Holidays can boost certain human inclinations. We like our holidays of giving that make us more generous. We enjoy ourselves more on special days of merriment. It also happens that other less pleasant tendencies can sometimes get freer reign. Giving can turn into crass materialism and merry-making just an excuse to end up with a hangover. This brings me to April Fools’ Day, the day of playing hoaxes.
The internet is virgin territory for pranksters. Some absolutely hilarious April Fool jokes were perpetrated online this year, and not by the usual suspects. What can we learn from these “case studies” in hoax-making? And do we really want this type of mischief-making invading the World Wide Web?
The winner of this year’s award for “biggest April Fools’ dupe” has to be The Atlantic, an unquestionably first rate magazine. They were taken in by a zinger of a hoax, and then it predictably went viral. The perpetrator: The French drone-maker Parrot that claimed the postal service in the town of Auvergne was planning on using app-controlled drones for package deliveries! An Atlantic blogger ran with the story as if it were true, and – voila! – a discussion thread with hundreds of comments and retweets galore.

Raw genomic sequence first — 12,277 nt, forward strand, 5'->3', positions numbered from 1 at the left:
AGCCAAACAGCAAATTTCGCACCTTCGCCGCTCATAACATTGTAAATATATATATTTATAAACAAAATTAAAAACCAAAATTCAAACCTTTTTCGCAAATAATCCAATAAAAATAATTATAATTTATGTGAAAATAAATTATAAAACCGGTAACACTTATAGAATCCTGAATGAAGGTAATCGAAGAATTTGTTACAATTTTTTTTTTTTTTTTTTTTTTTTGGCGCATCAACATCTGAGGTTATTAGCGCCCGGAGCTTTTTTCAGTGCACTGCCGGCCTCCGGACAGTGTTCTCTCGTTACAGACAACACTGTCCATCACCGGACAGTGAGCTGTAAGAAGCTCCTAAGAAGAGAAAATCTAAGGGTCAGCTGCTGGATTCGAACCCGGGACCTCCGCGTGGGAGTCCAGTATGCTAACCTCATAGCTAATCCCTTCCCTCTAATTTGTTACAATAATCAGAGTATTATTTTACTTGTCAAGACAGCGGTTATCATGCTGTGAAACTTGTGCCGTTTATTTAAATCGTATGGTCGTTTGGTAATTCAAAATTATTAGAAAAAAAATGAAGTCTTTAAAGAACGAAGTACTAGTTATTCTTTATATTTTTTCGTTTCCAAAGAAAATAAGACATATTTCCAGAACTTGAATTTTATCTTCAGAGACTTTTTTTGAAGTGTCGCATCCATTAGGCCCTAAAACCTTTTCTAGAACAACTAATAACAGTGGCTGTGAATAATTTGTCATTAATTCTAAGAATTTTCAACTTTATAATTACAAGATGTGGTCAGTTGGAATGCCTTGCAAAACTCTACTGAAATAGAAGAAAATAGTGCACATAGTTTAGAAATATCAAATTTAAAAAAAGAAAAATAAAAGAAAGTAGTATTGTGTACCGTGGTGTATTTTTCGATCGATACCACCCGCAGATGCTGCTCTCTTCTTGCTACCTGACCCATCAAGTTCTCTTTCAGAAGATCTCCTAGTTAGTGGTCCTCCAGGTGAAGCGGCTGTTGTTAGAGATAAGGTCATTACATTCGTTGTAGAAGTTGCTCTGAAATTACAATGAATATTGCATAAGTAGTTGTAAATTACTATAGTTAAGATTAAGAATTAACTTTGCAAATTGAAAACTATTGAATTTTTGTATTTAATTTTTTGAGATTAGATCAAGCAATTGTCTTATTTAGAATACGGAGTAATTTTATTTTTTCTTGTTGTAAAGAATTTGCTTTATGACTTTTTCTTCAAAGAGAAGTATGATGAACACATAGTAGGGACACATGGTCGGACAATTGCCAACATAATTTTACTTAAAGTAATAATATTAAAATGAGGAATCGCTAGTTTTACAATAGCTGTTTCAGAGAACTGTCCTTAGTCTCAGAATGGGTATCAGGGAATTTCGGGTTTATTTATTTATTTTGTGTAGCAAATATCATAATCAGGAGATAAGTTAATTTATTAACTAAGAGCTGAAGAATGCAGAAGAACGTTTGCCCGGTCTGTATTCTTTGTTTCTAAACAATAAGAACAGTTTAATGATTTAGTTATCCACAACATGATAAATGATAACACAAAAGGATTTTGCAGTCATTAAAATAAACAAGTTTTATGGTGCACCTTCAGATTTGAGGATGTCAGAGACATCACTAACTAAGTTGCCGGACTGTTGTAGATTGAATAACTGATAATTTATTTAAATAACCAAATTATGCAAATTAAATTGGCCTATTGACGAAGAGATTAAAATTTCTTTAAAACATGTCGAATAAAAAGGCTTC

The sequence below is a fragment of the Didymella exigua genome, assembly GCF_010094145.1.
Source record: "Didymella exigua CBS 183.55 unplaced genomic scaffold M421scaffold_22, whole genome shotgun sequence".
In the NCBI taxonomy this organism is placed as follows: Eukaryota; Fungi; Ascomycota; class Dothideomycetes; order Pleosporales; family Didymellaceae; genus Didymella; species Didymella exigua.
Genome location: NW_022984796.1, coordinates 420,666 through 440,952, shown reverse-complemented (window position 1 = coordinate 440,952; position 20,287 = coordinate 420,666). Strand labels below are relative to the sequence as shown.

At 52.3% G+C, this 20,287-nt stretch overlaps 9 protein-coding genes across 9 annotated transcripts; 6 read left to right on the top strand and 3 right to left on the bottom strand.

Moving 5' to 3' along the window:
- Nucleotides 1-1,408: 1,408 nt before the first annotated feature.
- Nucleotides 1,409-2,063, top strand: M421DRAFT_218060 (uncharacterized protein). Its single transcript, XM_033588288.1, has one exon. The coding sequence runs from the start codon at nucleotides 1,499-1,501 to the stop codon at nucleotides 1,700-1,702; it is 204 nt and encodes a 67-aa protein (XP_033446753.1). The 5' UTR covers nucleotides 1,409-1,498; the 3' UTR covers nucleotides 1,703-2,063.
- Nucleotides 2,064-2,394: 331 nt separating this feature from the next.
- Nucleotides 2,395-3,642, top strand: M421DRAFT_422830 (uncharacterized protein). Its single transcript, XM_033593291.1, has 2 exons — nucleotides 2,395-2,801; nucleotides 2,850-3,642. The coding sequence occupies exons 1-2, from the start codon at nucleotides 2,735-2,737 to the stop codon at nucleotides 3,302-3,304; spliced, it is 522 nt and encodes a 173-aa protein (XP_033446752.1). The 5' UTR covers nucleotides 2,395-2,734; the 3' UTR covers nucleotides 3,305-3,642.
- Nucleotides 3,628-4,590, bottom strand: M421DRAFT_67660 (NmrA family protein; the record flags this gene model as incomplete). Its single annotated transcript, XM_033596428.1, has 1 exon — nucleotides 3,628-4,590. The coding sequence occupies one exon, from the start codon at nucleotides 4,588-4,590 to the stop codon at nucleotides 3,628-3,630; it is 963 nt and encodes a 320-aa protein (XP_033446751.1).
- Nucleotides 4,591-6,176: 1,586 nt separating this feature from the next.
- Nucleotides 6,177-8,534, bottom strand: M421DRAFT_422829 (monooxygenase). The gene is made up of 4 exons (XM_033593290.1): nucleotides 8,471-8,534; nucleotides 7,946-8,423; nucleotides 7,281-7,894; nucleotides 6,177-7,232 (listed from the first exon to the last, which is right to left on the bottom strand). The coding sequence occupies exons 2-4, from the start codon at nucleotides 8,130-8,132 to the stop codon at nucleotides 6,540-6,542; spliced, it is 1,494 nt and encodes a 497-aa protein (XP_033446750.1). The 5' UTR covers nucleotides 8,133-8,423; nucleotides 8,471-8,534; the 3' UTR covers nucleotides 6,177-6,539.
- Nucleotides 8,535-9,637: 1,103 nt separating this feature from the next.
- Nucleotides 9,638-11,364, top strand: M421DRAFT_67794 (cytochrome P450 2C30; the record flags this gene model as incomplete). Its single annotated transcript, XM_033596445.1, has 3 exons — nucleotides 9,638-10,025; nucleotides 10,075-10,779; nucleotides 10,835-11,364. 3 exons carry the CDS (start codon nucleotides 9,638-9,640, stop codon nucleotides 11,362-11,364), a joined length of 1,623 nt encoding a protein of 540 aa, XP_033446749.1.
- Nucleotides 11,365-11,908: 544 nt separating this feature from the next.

The point isn’t that the egg is all over this poor blogger’s face. In fact, she owned up to the spoof in good humor: “Aaaaaand … if news-delivery-by-drone seems too good to be true, that’s because it is,” she wrote. Wouldn’t it be amazing if our non-April Fools’ mishaps could be retracted with such effortless aplomb? So maybe one day a year we can play our jokes, but learn even more from accepting them in a good natured way – the way we should try and acknowledge errors in judgment on any other normal day.